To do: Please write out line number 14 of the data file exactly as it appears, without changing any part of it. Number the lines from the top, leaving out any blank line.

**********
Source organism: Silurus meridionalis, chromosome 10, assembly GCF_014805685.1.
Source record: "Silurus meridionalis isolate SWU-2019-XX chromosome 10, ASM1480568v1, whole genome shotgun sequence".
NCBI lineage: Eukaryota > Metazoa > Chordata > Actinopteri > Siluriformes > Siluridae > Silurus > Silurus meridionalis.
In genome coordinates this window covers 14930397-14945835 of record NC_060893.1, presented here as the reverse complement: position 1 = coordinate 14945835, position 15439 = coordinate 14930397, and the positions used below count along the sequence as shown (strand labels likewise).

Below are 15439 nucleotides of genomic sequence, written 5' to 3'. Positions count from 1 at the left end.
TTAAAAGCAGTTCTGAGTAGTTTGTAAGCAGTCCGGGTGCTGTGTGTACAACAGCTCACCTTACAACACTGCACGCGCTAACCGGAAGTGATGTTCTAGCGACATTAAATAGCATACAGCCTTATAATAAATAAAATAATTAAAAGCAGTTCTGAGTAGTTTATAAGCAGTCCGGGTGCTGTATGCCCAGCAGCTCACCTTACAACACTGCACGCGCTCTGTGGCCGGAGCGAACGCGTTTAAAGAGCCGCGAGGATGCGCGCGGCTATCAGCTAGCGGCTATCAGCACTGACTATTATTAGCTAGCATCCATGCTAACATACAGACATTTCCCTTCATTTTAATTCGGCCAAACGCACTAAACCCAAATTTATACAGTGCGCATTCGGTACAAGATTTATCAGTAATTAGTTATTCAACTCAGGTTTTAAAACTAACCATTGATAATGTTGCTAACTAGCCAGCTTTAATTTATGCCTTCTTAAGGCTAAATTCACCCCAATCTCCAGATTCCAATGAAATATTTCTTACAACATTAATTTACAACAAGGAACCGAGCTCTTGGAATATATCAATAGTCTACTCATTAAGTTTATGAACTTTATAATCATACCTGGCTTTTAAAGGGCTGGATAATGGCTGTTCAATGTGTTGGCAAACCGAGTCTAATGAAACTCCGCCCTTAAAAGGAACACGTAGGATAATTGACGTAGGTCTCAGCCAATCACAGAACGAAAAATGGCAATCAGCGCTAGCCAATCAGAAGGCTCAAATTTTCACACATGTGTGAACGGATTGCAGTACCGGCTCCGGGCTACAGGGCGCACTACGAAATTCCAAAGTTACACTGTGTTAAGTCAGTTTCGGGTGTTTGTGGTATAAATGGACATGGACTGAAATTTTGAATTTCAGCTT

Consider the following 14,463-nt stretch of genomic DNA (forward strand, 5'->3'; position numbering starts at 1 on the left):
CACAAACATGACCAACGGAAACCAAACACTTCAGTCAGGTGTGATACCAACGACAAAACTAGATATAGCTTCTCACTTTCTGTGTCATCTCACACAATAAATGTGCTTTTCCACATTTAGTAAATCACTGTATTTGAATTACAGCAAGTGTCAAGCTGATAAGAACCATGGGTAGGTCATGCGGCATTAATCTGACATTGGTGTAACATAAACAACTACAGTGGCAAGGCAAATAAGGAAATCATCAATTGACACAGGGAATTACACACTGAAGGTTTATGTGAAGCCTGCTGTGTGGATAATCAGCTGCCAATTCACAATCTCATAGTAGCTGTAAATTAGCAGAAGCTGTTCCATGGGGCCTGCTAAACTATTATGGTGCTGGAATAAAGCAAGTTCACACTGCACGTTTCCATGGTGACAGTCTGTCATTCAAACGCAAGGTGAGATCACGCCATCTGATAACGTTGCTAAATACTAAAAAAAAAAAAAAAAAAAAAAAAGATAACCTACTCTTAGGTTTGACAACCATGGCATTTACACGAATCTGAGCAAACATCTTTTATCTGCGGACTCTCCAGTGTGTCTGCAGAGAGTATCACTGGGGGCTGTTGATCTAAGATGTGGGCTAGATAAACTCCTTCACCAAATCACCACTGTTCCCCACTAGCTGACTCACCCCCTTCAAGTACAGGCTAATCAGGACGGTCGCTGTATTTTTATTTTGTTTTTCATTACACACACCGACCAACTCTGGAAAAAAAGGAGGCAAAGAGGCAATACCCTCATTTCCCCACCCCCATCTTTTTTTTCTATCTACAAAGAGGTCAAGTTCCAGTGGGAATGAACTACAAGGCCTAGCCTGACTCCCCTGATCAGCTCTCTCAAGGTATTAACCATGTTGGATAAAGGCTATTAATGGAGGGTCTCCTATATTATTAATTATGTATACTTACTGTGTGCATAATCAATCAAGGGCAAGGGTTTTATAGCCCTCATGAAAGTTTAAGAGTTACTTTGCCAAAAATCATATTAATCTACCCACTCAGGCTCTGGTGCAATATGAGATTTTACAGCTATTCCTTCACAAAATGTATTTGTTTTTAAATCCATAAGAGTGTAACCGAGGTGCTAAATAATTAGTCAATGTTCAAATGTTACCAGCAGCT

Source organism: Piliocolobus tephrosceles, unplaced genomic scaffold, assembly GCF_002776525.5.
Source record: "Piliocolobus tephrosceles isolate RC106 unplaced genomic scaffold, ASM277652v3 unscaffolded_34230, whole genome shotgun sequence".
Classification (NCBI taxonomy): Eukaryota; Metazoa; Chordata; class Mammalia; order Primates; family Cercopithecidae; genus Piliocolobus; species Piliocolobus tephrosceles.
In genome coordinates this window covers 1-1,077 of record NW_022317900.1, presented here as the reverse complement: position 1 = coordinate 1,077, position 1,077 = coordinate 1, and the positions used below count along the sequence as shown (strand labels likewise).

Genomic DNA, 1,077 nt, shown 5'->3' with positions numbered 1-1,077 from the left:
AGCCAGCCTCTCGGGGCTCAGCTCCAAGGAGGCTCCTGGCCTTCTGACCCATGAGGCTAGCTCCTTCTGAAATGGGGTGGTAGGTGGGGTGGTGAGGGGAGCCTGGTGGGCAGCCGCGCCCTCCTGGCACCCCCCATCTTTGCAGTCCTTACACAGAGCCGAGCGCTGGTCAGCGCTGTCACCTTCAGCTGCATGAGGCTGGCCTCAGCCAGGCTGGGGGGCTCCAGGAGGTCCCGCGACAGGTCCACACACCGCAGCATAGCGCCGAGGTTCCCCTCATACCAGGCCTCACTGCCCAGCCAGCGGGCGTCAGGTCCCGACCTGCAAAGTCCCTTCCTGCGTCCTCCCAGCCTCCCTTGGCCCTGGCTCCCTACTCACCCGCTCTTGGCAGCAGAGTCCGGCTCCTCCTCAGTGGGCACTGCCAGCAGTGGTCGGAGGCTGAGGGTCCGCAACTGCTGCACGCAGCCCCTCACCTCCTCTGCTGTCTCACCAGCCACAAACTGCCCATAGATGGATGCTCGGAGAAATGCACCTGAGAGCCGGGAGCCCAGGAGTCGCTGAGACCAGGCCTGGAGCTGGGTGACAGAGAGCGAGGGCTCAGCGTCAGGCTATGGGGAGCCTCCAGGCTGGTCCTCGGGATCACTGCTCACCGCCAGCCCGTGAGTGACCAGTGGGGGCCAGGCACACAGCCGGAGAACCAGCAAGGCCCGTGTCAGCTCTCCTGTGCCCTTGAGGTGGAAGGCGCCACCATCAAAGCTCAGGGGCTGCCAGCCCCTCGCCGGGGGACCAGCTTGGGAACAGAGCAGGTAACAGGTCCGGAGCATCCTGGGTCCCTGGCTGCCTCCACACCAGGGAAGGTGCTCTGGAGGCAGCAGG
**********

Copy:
AGCCAGCCTCTCGGGGCTCAGCTCCAAGGAGGCTCCTGGCCTTCTGACCCATGAGGCTAGCTCCTTCTGAAATGGGGTGGTAGGTGGGGTGGTGAGGGGAGCCTGGTGGGCAGCCGCGCCCTCCTGGCACCCCCCATCTTTGCAGTCCTTACACAGAGCCGAGCGCTGGTCAGCGCTGTCACCTTCAGCTGCATGAGGCTGGCCTCAGCCAGGCTGGGGGGCTCCAGGAGGTCCCGCGACAGGTCCACACACCGCAGCATAGCGCCGAGGTTCCCCTCATACCAGGCCTCACTGCCCAGCCAGCGGGCGTCAGGTCCCGACCTGCAAAGTCCCTTCCTGCGTCCTCCCAGCCTCCCTTGGCCCTGGCTCCCTACTCACCCGCTCTTGGCAGCAGAGTCCGGCTCCTCCTCAGTGGGCACTGCCAGCAGTGGTCGGAGGCTGAGGGTCCGCAACTGCTGCACGCAGCCCCTCACCTCCTCTGCTGTCTCACCAGCCACAAACTGCCCATAGATGGATGCTCGGAGAAATGCACCTGAGAGCCGGGAGCCCAGGAGTCGCTGAGACCAGGCCTGGAGCTGGGTGACAGAGAGCGAGGGCTCAGCGTCAGGCTATGGGGAGCCTCCAGGCTGGTCCTCGGGATCACTGCTCACCGCCAGCCCGTGAGTGACCAGTGGGGGCCAGGCACACAGCCGGAGAACCAGCAAGGCCCGTGTCAGCTCTCCTGTGCCCTTGAGGTGGAAGGCGCCACCATCAAAGCTCAGGGGCTGCCAGCCCCTCGCCGGGGGACCAGCTTGGGAACAGAGCAGGTAACAGGTCCGGAGCATCCTGGGTCCCTGGCTGCCTCCACACCAGGGAAGGTGCTCTGGAGGCAGCAGG